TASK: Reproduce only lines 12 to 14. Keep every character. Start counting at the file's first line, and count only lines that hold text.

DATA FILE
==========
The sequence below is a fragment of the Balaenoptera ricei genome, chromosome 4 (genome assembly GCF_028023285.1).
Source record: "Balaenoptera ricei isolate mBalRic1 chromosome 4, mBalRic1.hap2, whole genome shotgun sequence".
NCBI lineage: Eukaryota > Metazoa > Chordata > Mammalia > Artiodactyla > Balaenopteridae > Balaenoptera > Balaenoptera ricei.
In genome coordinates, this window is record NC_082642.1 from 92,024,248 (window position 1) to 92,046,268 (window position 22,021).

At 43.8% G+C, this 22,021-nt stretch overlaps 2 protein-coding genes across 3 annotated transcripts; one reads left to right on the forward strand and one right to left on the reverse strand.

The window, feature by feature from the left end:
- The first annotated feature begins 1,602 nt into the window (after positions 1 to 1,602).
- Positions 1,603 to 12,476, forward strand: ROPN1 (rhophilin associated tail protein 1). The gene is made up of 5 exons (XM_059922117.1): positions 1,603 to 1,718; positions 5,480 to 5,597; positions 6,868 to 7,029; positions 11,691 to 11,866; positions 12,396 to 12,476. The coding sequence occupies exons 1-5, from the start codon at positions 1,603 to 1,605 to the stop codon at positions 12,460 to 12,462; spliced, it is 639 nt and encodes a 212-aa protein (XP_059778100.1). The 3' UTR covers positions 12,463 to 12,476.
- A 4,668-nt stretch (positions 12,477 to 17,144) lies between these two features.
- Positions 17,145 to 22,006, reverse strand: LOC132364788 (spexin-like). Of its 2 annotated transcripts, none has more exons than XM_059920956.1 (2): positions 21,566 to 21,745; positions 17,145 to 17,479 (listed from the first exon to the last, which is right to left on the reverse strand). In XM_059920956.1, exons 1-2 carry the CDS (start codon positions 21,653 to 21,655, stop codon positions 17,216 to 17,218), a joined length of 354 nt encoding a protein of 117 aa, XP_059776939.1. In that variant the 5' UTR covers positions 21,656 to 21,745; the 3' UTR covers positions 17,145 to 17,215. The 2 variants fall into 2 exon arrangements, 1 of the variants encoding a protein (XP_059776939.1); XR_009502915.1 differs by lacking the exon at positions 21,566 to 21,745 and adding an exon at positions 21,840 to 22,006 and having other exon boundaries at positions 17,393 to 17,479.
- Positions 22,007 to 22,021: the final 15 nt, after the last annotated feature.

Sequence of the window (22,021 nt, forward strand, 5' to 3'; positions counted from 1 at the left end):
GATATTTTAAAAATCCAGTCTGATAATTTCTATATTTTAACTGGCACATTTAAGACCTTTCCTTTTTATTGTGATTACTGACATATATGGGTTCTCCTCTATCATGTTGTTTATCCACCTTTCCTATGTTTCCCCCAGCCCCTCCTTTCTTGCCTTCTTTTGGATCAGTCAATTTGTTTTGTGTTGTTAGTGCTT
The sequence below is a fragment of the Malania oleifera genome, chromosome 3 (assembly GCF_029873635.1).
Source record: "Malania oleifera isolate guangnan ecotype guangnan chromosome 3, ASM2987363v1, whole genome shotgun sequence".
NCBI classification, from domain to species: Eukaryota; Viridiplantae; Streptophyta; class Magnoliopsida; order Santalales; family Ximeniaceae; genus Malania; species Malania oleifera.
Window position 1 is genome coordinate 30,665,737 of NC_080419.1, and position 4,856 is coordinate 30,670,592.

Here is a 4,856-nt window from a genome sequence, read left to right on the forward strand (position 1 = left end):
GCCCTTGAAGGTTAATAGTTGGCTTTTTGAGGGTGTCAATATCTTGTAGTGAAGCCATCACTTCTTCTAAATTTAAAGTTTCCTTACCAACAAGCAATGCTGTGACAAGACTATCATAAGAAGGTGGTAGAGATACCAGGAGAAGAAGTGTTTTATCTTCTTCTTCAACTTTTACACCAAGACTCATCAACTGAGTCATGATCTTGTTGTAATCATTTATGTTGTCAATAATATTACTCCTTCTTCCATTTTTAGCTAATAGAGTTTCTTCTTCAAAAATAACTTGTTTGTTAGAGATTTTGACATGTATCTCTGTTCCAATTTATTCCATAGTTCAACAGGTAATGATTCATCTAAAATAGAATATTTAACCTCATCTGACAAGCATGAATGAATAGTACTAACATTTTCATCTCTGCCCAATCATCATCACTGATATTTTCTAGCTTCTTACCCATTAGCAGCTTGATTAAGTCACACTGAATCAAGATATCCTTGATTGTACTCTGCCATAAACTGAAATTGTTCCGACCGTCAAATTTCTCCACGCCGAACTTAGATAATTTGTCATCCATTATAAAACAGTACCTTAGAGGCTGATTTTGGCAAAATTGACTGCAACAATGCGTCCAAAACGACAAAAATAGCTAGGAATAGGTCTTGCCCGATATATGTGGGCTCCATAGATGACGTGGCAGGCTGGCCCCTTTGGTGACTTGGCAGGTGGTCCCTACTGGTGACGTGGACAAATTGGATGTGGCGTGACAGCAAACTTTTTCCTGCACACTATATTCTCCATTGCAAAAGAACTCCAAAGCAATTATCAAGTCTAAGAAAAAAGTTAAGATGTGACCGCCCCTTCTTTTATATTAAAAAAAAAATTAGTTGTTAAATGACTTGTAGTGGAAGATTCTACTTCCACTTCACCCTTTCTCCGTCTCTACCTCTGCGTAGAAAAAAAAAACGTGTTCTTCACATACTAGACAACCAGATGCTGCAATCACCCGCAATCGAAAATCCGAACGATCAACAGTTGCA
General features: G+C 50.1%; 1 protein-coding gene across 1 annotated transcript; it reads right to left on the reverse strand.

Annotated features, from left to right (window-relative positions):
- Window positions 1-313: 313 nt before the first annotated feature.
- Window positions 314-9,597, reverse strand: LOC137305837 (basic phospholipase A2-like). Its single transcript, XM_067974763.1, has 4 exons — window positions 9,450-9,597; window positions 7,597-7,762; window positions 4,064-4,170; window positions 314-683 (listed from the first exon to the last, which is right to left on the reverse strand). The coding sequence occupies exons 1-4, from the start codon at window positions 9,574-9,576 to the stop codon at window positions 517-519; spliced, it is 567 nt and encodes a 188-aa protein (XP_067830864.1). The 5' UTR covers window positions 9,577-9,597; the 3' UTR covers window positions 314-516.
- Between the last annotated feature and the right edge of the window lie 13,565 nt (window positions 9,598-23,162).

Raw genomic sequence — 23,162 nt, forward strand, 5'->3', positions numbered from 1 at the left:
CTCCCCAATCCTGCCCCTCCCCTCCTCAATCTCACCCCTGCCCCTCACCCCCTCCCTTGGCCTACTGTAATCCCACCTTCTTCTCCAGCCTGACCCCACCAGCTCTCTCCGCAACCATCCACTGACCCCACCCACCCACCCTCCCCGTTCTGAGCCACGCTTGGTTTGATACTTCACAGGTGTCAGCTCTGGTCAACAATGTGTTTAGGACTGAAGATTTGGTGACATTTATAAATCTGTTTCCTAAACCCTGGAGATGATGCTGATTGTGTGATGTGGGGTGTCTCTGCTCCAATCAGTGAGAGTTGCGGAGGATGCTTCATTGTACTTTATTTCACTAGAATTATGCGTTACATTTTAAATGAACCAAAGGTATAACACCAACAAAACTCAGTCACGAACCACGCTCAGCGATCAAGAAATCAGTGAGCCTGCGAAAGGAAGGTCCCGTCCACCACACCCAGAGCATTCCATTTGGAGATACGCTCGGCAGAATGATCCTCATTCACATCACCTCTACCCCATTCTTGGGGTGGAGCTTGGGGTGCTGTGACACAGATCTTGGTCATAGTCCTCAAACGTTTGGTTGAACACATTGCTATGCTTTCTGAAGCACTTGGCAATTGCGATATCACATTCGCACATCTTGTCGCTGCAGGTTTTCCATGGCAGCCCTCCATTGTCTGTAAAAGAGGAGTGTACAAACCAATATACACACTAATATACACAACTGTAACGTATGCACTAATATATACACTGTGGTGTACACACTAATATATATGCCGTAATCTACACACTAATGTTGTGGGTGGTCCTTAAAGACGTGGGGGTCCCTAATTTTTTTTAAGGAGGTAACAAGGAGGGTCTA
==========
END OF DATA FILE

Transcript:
Sequence of the window (22,021 nt, forward strand, 5' to 3'; positions counted from 1 at the left end):
GATATTTTAAAAATCCAGTCTGATAATTTCTATATTTTAACTGGCACATTTAAGACCTTTCCTTTTTATTGTGATTACTGACATATATGGGTTCTCCTCTATCATGTTGTTTATCCACCTTTCCTATGTTTCCCCCAGCCCCTCCTTTCTTGCCTTCTTTTGGATCAGTCAATTTGTTTTGTGTTGTTAGTGCTT
The sequence below is a fragment of the Malania oleifera genome, chromosome 3 (assembly GCF_029873635.1).